Dismissing the China Dream out of hand won't help the West understand China and its rise
Niv Horesh says to know the Chinese psyche, the West should read a bestseller by a retired PLA colonel
The English translation of The China Dream was published in the United States this summer. The bestselling book, the work of retired PLA colonel Liu Mingfu, sets out how China can usurp the United States as the No 1 nation.
Much of the Western media and many China watchers have been quick to dismiss Liu as a typically loose-lipped People's Liberation Army commissar: triumphalist, anti-American, hawkish and conspiracy-obsessed. But while there are flaws in Liu's overarching arguments, a more complex picture lies behind the bluster.
Although the approach of China's foreign-policy establishment is cagier than Liu's provocative style, China has adopted a much bolder and more assertive posture on the world stage under President Xi Jinping . Liu's hugely popular book both reflects and shapes public opinion in China - and Chinese public opinion is, in turn, exerting a rising influence on foreign policy, as China scholar James Reilly explains in his book Strong Society, Smart State.
So when the West brushes aside a book like The China Dream, it is spurning the opportunity to develop a greater understanding of the Chinese view of the Western world - and why China is confident that it can indeed supplant the US.
It is also missing the point that many others share Liu's ideas, from Chinese thinkers on international relations to the general public. His views do not represent just PLA old-timers but a broad cross-section of China's younger, more confident intelligentsia, for example, voices like that of outspoken Shanghai venture capitalist Eric X. Li. One key criticism of Liu is that he prefers to gloss over the horrors of the Mao era in constructing a bold narrative of national revival, but in that sense he is no different to many ordinary Chinese.
The China Dream, then, is a revealing window into the Chinese psyche. Liu's position is often cast in the West as overtly militaristic. But it is more nuanced than that. His militaristic streak is a counterweight to what he sees as China's excessive passivism through its over-reliance on a Confucian "scholarly-civilian" ethos. This is an idea shared by Tiananmen democracy movement veteran Jiang Rong in his novel Wolf Totem. Liu is not calling for military power alone - but for the right balance between military and economic power.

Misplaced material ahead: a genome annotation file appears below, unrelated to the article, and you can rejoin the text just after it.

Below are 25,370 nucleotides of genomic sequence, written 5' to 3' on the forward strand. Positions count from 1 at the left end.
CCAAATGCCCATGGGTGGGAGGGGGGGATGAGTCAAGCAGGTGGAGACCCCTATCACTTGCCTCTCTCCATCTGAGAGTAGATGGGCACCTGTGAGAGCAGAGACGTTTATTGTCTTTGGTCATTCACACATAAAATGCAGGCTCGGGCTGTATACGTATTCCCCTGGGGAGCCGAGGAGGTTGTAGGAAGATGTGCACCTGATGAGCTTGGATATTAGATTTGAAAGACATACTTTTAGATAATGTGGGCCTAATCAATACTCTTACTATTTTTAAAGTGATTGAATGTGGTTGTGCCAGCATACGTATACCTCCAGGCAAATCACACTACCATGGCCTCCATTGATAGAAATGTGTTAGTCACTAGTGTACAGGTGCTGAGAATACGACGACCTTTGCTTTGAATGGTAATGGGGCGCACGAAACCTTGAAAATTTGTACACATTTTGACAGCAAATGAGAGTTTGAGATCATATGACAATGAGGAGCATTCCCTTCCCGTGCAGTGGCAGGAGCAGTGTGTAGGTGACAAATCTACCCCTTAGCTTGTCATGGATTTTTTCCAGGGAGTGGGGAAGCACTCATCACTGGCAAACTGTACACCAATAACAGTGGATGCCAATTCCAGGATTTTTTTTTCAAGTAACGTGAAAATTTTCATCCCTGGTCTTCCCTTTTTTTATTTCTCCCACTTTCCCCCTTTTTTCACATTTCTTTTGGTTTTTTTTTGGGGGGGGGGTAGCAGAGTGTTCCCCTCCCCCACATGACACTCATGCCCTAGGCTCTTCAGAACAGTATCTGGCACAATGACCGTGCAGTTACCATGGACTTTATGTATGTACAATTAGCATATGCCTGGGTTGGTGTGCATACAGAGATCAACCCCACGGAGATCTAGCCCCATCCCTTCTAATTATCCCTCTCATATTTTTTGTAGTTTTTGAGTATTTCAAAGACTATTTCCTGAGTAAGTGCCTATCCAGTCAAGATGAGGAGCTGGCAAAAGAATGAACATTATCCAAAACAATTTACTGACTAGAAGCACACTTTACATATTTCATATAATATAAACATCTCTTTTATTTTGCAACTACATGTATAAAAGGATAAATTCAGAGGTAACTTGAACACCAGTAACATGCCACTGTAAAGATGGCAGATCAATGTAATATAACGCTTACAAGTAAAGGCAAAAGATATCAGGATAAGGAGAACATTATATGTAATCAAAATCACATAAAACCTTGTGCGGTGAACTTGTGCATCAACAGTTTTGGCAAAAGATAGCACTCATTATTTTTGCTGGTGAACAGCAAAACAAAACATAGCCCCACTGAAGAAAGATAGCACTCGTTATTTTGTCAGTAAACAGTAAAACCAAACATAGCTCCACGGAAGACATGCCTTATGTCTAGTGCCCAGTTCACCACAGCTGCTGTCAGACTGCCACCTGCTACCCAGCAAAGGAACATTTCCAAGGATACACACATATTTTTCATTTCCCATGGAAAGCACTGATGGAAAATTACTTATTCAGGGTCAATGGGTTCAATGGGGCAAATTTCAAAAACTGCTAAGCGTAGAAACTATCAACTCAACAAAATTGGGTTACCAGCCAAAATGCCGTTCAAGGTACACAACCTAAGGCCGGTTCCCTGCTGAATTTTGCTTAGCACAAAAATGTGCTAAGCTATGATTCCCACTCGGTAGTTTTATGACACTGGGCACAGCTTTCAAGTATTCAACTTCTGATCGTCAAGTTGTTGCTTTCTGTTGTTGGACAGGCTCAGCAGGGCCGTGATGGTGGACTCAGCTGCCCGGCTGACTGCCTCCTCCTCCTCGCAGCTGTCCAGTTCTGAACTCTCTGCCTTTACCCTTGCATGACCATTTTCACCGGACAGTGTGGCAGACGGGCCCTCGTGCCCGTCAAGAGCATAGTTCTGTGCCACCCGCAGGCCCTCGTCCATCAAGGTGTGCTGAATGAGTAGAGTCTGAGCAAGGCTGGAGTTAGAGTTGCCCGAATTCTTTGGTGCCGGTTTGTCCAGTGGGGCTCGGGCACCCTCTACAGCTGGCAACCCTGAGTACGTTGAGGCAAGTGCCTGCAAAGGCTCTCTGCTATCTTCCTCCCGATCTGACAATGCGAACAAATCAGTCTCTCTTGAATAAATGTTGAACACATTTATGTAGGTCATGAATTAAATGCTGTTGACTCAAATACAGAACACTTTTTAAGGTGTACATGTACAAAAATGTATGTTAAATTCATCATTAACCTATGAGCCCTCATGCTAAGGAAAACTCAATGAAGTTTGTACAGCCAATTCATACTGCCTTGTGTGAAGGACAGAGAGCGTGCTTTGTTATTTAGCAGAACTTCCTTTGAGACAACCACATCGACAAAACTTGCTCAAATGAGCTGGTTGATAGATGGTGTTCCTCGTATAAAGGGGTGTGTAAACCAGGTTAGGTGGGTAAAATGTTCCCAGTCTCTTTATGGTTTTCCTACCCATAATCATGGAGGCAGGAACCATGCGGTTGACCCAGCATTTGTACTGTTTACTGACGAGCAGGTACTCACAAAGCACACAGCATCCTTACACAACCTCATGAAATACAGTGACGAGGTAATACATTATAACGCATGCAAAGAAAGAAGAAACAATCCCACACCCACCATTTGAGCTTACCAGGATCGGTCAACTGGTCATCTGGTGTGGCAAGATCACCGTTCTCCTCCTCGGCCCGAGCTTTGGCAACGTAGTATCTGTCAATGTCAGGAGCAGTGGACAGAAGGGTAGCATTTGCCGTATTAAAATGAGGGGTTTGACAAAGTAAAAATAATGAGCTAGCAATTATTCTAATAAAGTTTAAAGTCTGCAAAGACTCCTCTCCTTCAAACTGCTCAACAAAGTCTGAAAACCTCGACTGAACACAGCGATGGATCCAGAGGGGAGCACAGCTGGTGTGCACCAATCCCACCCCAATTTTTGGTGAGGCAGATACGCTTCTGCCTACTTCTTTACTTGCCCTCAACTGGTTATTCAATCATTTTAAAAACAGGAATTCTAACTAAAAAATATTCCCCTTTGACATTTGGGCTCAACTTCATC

Underlying Liu's narrative is a frustration often expressed in private by many Chinese: China is big and populous, has an illustrious history and stellar reform achievements. Yet, it is still punching well below its weight on the world stage from sports through to science, cultural clout and military might.
Liu's understanding of the US is not free of wishful thinking, but he knows the country's history, strengths and weaknesses quite well. Far from simplistically tarring all facets of American life - in the style of China Can Say No, an influential collection of overtly anti-American essays - Liu has considerable praise for elements of the American system. He heaps superlatives on the Clinton presidency; he favourably compares the stability of post-civil-war America with revolutions across Europe; he says the US is a relatively benign imperialistic power compared to European states; he praises Abraham Lincoln for abolishing slavery.
He also observes that, in the US, organised faith tempers heady capitalism and individualism, hinting at his displeasure at the growing inequalities within Chinese society. To him, that most Chinese are mildly secular leaves a vacuum that needs to be filled.
Contrary to how Liu is often depicted in the West, he is extremely wary of overt Chinese triumphalism. He counsels China to have patience in dealing with the US. While America's ultimate decline may be inevitable, it will be a long process and penning obituaries this decade is premature.
The best way forward for China, in his view, is to fight complacency. Chinese leaders should continue to be haunted by paranoia, Liu hints, and embrace a crisis mentality as drivers of self-improvement.
Granted, Liu repeatedly calls for China to increase its military budget. But he emphasises throughout the book that this should be used as a deterrent only. His point is that for China to deter the US from all-out war, it would need a stronger army.
Liu argues that a Sino-American showdown is inevitable in the long run, despite economic and other geostrategic complementarities. He predicts China will eventually win the hearts and minds of people around the world because China does not seek to shape the world in its own image. This makes it more difficult for the US to demonise China than it was for it to demonise the now-defunct USSR.
Judged by the popularity of Liu's book, this is a narrative that many Chinese people are buying into. And its appeal to the wider public is reflective of a rapidly shrinking knowledge gap between China and the West, as millions of Chinese tourists and students travel and study overseas.
In the 1990s, renowned American scholar David Shambaugh could confidently state: "Chinese understanding of the United States remains shallow and seriously distorted." This is no longer the case. It is fair to say that most Beijing or Shanghai taxi drivers know a lot more about the US than most American cab drivers know about China.
In short, Western strategists should look again at Liu's The China Dream. Far from being the musings of a xenophobic crackpot hell-bent on world domination, it contains messages the US and its Western allies should heed, as it attempts to understand the global implications of China's rise - and its ambitions for the future.
Niv Horesh is professor of the modern history of China and director of the China Policy Institute, University of Nottingham